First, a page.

I haven't opened an ACM G36 since the old V2 Echo 1 and JG G36Cs, and I wasn't expecting anything really different on this model. I was very pleasantly surprised when I pulled the gearbox out of the body and discovered 7mm ball bearings, instead of solid bushings. They looked to be quite high quality, and probably are a large contributor to how smoothly this replica fires. The V3 gearbox shell is engraved with Echo 1's logo, and seems to be a better metal composition than the early Echo 1 G36C. The motor is a medium torque "long" type, and has fairly strong magnets.
    Engraved E1 logo
    7mm ball bearings
    The inner barrel and hop-up assembly are standard ACM G36C bits, with the plastic hop-up chamber being TM compatible, and using a rotary dial to set the hop-up level. I was disappointed to find a standard bucking, as I was hoping E1 would have put a Madbull blue bucking in this model like their P90 and Zombat. The inner barrel is 247mm long, so it's relatively short. A longer/tighter inner barrel and different bucking would work wonders here.
    Inner barrel/hop-up
    Overall, the internals are a nice step up from the earlier Echo 1 G36 options, but if they were to throw in a few factory upgrades, like the Madbull bucking, they would really be awesome. I believe Echo 1 is intending to make the move to 7mm ball bearings and Madbull buckings on many of their models, but time will tell which models end up with them.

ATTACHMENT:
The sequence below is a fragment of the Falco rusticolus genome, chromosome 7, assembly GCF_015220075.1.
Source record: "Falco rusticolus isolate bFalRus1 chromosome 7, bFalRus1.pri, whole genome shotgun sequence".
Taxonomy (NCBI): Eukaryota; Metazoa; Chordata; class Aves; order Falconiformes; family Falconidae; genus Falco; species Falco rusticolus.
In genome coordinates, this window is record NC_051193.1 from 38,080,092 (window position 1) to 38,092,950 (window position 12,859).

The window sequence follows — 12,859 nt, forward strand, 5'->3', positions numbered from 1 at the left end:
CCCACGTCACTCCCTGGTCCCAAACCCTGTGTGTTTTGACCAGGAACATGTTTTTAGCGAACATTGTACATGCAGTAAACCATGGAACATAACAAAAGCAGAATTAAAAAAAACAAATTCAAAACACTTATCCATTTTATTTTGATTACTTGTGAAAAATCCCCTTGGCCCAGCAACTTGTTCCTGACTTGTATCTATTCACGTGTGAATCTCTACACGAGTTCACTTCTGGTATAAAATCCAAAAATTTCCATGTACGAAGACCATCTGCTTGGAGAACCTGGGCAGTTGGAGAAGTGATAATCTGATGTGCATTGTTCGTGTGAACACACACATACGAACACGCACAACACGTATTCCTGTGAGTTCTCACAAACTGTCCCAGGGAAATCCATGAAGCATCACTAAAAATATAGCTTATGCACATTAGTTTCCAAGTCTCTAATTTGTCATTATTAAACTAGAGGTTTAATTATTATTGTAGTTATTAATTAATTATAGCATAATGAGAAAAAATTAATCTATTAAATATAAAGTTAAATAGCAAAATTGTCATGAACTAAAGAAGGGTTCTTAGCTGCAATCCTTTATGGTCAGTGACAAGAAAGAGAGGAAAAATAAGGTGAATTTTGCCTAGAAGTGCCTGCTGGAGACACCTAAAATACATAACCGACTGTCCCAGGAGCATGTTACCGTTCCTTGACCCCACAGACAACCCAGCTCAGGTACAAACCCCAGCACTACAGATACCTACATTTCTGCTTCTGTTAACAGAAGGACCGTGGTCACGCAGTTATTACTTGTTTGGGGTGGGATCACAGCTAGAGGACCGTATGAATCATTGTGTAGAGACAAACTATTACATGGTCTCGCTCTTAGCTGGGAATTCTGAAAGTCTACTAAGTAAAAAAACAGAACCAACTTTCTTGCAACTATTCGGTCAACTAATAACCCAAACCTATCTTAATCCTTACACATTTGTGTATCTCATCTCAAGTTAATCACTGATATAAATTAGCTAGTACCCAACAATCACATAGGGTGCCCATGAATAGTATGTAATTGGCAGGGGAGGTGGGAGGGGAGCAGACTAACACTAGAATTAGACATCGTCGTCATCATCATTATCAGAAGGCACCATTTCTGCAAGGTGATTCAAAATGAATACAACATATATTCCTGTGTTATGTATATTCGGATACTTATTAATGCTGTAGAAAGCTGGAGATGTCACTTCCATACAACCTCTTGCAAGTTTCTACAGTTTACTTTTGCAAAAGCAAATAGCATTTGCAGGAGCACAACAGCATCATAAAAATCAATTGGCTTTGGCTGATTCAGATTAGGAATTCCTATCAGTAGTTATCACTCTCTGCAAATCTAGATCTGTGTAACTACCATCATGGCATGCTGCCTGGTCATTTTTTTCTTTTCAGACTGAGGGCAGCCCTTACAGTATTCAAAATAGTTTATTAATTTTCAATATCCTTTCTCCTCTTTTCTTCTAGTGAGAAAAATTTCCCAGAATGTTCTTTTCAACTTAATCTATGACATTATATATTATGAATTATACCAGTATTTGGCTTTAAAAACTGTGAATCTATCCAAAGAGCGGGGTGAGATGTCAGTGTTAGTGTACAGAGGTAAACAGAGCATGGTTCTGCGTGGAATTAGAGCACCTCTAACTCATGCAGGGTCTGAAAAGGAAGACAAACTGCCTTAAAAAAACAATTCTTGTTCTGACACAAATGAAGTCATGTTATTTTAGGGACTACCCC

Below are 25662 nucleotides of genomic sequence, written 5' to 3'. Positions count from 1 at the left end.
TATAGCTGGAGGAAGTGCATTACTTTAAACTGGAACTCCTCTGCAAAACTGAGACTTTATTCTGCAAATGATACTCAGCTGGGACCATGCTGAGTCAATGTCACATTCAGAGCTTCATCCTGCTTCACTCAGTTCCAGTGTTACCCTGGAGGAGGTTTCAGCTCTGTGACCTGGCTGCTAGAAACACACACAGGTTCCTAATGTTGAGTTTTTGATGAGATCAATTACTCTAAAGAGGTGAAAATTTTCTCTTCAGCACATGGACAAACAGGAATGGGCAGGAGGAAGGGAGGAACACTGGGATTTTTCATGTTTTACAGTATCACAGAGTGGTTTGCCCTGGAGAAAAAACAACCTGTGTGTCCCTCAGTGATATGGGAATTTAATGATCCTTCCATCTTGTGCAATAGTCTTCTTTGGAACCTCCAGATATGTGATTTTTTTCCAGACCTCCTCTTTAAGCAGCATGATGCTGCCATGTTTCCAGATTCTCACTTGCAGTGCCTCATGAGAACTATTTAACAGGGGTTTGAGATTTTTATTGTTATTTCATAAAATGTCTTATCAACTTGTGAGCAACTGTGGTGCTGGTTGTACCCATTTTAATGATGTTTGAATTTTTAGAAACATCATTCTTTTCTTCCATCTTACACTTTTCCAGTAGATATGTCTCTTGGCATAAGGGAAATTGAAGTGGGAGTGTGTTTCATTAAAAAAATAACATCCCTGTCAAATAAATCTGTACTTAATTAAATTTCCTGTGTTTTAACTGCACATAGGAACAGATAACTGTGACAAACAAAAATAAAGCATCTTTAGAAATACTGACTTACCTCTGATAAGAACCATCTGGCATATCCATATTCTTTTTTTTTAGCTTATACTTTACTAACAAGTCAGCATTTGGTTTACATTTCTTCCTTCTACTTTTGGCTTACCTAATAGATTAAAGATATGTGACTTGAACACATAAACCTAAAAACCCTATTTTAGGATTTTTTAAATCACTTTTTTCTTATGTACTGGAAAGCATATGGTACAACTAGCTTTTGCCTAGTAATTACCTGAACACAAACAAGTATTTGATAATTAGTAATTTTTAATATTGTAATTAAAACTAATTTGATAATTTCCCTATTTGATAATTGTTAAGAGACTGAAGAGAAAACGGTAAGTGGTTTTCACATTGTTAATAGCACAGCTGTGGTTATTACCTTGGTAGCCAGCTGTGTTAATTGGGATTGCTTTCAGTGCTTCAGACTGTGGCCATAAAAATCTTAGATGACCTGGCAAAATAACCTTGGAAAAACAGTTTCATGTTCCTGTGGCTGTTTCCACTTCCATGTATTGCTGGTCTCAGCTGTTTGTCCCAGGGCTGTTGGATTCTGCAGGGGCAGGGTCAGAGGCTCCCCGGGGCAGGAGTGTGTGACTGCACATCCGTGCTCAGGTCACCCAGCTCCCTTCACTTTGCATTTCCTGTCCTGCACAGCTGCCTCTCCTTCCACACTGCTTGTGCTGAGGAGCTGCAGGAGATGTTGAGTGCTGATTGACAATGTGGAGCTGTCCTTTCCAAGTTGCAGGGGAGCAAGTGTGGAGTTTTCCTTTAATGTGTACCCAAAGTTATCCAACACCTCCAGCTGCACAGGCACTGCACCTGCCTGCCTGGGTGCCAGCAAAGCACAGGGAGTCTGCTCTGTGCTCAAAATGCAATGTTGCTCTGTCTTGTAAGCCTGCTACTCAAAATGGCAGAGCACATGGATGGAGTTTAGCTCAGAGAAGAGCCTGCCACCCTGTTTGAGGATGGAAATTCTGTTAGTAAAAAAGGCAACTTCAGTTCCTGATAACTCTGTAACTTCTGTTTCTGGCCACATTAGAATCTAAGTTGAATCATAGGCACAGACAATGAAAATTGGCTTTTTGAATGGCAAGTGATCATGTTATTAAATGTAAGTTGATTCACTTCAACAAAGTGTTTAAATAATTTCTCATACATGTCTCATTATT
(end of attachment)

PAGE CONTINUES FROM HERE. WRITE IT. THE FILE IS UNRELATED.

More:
The inclusion of parts like the LE stock adapter, SAS stockless adapter, and flat top filler pieces mean that you can set the gun up in various ways with the included pieces. Since it features an assortment of rails, you can mount sights, lights, lasers, grenade launchers, foregrips, or whatever else tickles your fancy.
    Mine is set up as a PDW of sorts, with the included SAS end cap with sling swivel, UTG folding vert-grip, flat top pieces and EOTech replica sight.
    Tried and true G36 internals
    Very sturdy build
    Ability to use some M4 parts
    Included flat top pieces
    Good performance out of the box
    7mm ball bearings
    Magazine wobble
    Flat top pieces needed some sanding to fit
    No side rails
    Mismatched shininess on adapter pieces
    I’m not a huge fan of the G36 series for two reasons: The use of bulky, somewhat expensive magazines, and the folding stock just doesn’t fit me that well. This model takes care of those two issues and then some. Overall, I think it’s a very unique weapon that could feel at home with most airsofters.
    Many thanks again to Echo 1, Deadrag Airsoft Radio and of course, AirsoftRetreat!